$525 – $200 = $325

In order to receive 75% of your earnings, ICBC would have to top you up by $325.

ICBC will top you up to a maximum of $300 per week. Therefore, ICBC would top you up $300, for a total of $500 per week.

Calculating ICBC Accident Benefits When Eligible for EI Sickness Benefits

If you are eligible for EI sickness benefits you could receive more than ICBC would pay you without EI benefits. This is because EI sickness benefits pay up to $524 per week, (in 2015) and ICBC pays up to a maximum of $300 per week. You could also receive a combination of EI sickness benefits and ICBC income loss accident benefits if ICBC must top you up because you are receiving less than 75% of your average earnings.

Your first step is to determine if EI sickness benefits would pay you more than ICBC income loss benefits would. Calculate 55% of your average gross weekly earnings. If that amount is more than $524, you would receive a maximum of $524 per week. That amount is more than ICBC’s income loss benefits would pay you, which is a maximum of $300 per week. In fact, EI sickness benefits will pay you more than ICBC would as long as your EI sickness benefit entitlement is over $300 per week.

In cases where you are eligible for EI sickness benefits and that amount is less than $300 per week, ICBC must top you up. However, ICBC will calculate your disability income loss accident benefits differently than the calculations dealing with other benefits set out above.

Because of a special regulation related to EI benefits (s. 83 of the Insurance (Vehicle) Regulation), ICBC deducts the amount of EI sickness benefits you are eligible for from the amount of ICBC disability income loss accident benefits you are entitled to. In some cases, ICBC adjusters deduct your EI sickness benefit entitlement even if you did not apply for EI sickness benefits. You end up being less well off than a person with a private plan.

Example 1: Your average gross weekly earnings were $500 and you receive $275 in EI sickness benefits.

Step 1: What is 75% of your average gross weekly earnings?

75% of $500 is $375

Step 2: What amount of benefits are you entitled to receive from ICBC?

The lesser of:

  • 75% of $500 = $375, or
  • a maximum of $300

Therefore, you are entitled to $300.

Step 3: What amount of benefits are you receiving in EI sickness benefits?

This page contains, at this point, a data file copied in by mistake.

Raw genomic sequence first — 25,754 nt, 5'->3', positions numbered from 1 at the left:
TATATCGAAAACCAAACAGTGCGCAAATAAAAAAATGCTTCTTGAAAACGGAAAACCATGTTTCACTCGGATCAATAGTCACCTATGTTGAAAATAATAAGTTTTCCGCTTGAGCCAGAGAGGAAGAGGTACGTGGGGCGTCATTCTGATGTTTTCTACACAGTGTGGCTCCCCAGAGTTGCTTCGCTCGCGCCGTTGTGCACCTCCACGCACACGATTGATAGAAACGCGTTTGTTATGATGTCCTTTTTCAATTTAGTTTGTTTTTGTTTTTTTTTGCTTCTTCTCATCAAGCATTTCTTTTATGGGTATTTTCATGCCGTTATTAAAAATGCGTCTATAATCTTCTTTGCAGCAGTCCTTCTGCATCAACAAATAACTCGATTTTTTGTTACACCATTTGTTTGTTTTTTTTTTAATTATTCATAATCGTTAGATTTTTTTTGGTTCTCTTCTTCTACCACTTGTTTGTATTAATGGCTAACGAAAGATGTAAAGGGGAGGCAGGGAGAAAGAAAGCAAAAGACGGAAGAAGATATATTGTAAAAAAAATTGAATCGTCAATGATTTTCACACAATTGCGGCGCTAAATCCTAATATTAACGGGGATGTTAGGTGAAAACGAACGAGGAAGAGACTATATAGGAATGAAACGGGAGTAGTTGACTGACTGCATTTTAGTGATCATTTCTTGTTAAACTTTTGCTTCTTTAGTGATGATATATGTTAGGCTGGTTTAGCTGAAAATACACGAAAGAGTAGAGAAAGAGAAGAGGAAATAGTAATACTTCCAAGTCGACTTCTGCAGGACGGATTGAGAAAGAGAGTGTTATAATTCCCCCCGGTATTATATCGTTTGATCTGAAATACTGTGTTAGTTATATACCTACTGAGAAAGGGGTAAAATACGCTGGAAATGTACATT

In this example, you are receiving $275 per week.

Step 4: What amount of benefits can you expect to receive from ICBC?

You must subtract the amount you receive in EI sickness benefits ($275) from the total amount you could receive from ICBC ($300) to determine if ICBC would top you up.

You receive $275 from EI leaving a difference of $25. Therefore, ICBC would top you up by $25.

NOTE: This is an irrational interpretation of the law on ICBC’s part. Logically, you should receive $125 of the benefit to top you up to $375

Example 2: Your average gross weekly earnings were $800 and you receive $440 in EI sickness benefits.

Step 1: What is 75% of your average gross weekly earnings?

75% of $800 is $600

Step 2: What amount of benefits are you entitled to receive from ICBC?

You are entitled to receive the lesser of:

  • 75% of $800 = $600, or
  • a maximum of $300

Therefore, you are entitled to $300.

Step 3: What amount of benefits are you receiving in EI sickness benefits?

In this example, you are receiving $440 per week.

Step 4: What amount of benefits can you expect to receive from ICBC?

You must subtract the amount you receive in EI sickness benefits ($440) from the total amount you could receive from ICBC ($300) to determine if ICBC would top you up to the maximum of $300 per week.

You receive $140 more ($440 – $300) from EI than you would receive from ICBC.
Therefore, ICBC is not required to pay you any benefits.

NOTE: Again, this is irrational. You should receive $200 from ICBC to top you up to $600.

Have you recently been injured in a bicycle accident?